Thursday, November 27, 2014

The greasy stuff does help clear nasal passages a bit. I'll give you that, Vicks

I've always thought that commercials for Nyquil and Dayquil were amongst the most hilarious and dishonest on television.  They always show people looking like they are on their deathbeds, coughing and sneezing and aching, etc.  Then they pop this pill or gag down a cup of this glowing green mostly-alcohol "medicine," and five minutes later they are off fighting fires or directing traffic or taking down terrorists or winning gold medals.  Please.

I mean, come on.  If this Nyquil junk works at all, it's as a sleep aid- I've noticed that if I gulp down half a bottle or so before bedtime, I can pass out pretty quickly and sleep through the night.   When I wake up, I'll have another day of coughing and sneezing and achiness to look forward to- but at least I got some sleep.  That's if I take Nyquil.  If I take Dayquil with my coffee in the morning, I suppose it adds a couple of calories to my breakfast but that's it- I'd call the weirdly transparent little gelcaps a placebo, except that placebos are kind of supposed to make you feel better.  Dayquil doesn't qualify.

So whichever monster pharmaceutical company that produces this stuff?  Please, stop insulting my intelligence.  There's nothing miraculous about the healing powers of alcohol and bad artificial, gag-inducing flavoring.  Thanks for helping me get to sleep, but I'd sooner believe that Saint Blaise medal I found in a box of Cracker Jacks relieved my cold symptoms than this overpriced crap.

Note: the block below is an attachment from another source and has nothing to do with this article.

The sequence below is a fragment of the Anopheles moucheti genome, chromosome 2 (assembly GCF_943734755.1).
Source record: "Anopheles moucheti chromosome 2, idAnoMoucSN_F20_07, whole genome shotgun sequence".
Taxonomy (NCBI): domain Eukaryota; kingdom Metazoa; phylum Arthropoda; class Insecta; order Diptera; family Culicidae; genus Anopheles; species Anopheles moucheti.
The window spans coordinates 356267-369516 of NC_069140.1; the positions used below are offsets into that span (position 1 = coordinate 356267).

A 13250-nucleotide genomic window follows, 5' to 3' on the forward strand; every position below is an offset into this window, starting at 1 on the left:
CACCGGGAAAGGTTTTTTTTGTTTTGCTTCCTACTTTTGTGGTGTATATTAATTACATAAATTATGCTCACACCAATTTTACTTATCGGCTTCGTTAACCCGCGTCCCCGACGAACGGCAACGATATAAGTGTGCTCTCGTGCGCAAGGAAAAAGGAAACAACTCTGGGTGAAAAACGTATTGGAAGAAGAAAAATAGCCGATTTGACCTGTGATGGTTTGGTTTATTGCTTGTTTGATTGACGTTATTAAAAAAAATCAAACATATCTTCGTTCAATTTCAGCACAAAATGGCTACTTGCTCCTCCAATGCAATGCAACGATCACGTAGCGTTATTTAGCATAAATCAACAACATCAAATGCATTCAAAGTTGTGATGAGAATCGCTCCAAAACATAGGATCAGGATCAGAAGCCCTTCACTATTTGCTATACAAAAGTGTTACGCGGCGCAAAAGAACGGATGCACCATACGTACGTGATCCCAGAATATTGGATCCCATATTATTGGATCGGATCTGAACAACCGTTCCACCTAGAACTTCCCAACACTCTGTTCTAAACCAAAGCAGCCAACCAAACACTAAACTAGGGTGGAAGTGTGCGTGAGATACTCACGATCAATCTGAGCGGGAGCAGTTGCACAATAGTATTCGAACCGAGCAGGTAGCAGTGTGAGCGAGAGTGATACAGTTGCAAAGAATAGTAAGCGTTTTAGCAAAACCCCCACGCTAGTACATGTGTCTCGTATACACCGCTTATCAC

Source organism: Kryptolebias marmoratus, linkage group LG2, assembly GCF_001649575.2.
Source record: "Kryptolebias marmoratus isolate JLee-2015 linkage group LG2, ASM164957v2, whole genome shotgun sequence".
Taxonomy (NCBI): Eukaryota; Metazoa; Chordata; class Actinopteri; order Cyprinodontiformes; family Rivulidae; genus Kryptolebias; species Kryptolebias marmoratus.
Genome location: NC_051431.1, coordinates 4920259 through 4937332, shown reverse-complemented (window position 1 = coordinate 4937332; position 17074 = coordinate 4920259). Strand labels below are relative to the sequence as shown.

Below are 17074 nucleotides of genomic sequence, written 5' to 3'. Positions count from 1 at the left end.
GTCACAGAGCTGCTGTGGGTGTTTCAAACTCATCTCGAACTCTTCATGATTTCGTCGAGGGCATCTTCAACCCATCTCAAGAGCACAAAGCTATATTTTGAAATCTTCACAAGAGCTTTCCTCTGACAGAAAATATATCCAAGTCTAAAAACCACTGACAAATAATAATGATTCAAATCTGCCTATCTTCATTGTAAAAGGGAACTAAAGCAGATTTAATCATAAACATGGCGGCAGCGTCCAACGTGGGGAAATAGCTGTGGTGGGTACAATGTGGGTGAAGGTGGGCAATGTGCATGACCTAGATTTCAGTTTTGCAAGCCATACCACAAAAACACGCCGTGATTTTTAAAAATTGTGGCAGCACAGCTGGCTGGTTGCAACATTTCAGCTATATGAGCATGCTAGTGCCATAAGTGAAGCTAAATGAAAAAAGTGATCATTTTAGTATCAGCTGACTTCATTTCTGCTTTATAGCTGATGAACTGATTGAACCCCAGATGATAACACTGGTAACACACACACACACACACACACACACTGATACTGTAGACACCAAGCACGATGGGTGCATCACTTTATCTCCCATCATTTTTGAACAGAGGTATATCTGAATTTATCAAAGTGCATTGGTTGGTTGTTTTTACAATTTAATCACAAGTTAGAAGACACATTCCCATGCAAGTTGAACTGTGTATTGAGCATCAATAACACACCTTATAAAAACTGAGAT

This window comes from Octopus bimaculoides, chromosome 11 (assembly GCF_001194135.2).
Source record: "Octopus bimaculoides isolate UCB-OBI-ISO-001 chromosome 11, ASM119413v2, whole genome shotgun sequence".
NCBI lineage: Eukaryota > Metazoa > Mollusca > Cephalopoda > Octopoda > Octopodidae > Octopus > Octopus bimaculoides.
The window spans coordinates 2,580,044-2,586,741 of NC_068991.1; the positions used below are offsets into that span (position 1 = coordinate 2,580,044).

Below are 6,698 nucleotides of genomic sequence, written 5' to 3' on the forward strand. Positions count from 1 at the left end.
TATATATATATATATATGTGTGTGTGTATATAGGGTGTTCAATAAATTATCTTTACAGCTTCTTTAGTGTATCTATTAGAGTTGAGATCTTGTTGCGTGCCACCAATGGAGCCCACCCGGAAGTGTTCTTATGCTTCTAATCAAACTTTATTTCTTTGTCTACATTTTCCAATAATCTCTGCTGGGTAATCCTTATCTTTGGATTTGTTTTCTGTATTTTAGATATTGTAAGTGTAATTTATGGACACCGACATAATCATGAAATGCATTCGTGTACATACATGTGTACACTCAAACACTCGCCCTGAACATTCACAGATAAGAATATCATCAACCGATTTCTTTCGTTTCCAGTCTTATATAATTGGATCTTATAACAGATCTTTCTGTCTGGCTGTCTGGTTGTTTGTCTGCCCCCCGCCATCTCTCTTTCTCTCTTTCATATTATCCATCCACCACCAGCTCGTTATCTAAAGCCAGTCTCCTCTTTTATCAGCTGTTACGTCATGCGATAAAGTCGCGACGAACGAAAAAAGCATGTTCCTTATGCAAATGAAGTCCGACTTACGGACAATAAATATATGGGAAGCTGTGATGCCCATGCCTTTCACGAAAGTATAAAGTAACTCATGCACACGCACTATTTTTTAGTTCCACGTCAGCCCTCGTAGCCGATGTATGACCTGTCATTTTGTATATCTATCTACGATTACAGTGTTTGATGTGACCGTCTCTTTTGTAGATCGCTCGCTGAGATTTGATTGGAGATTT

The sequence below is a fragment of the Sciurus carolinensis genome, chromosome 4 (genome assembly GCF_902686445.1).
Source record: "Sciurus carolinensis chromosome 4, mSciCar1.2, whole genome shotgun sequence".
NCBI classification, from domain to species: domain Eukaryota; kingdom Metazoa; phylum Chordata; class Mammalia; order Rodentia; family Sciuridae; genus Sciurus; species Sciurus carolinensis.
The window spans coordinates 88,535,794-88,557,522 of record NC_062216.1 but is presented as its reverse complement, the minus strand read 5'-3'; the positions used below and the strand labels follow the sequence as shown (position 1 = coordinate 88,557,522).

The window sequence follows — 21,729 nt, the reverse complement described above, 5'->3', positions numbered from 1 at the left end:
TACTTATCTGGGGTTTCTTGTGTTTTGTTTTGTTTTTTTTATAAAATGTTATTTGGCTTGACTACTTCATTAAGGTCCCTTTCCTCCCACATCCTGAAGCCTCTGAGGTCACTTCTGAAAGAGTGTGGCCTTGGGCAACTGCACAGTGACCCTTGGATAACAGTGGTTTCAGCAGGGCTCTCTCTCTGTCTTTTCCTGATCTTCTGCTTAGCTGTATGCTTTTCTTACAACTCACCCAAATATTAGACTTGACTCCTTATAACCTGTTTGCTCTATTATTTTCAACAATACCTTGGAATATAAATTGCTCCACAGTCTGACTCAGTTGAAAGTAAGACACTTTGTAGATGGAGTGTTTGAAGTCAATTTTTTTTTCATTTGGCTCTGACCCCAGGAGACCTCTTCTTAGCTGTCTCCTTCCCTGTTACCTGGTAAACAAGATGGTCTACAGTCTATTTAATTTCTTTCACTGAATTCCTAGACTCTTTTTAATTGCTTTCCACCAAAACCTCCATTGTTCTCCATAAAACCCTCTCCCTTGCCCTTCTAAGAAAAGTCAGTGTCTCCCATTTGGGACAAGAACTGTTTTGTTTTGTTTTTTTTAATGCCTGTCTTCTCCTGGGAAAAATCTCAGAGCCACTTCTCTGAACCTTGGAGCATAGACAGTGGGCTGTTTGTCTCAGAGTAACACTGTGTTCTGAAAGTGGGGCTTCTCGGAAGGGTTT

1. The most dishonest thing about these ads is that they show some person who has a way more glamorous life than you involved in some activity from which he "can't take a sick day," so he takes the drug instead. When the reality is that there are jillions of minimum-wage workers out there who also "can't take a sick day" because either they won't get paid, they run a risk of being fired, or both. THAT's the reality. Also, it tries to guilt the lucky workers who DO have things like paid sick days into never taking one, but just medicating themselves and soldiering on through--proceeding to sicken the rest of their coworkers as they do.

    There was an ad for Hall's cough drops that I really detested, but at least it showed the reality of the situation. It was the one where a woman who works at a store is miserably ill and coughing up a lung while trying to work. Out of nowhere, a magical drill sergeant appears and yells at her to take Hall's and stop that cough, so she can KEEP GOING! Of course, she's so sick she can't tell Phantom Drill Sergeant to go piss off, so she takes the Hall's. THAT's the reality. I thought it was horrible of them to show it that way as if this were somehow OK, but at least it was relatable, unlike Ted Ligety, about whom we are more likely to say "Aw, poor Ted can't take a sick day off from training to win his next Olympic gold medal and gazillion-dollar endorsement deal to be in commercials like this? Boo effing hoo."

    1. If he can't take a sick day, it's because his seriously disturbed parents can't see pass the dollar signs in their eyes.

      These commercials are salutes to the Wal-Mart version of Capitalism- sick? Suck it up. Your multi-billionaire overlords are counting on you. And if you die? Well, not to worry- they've taken out life insurance policies on you, so it's all good.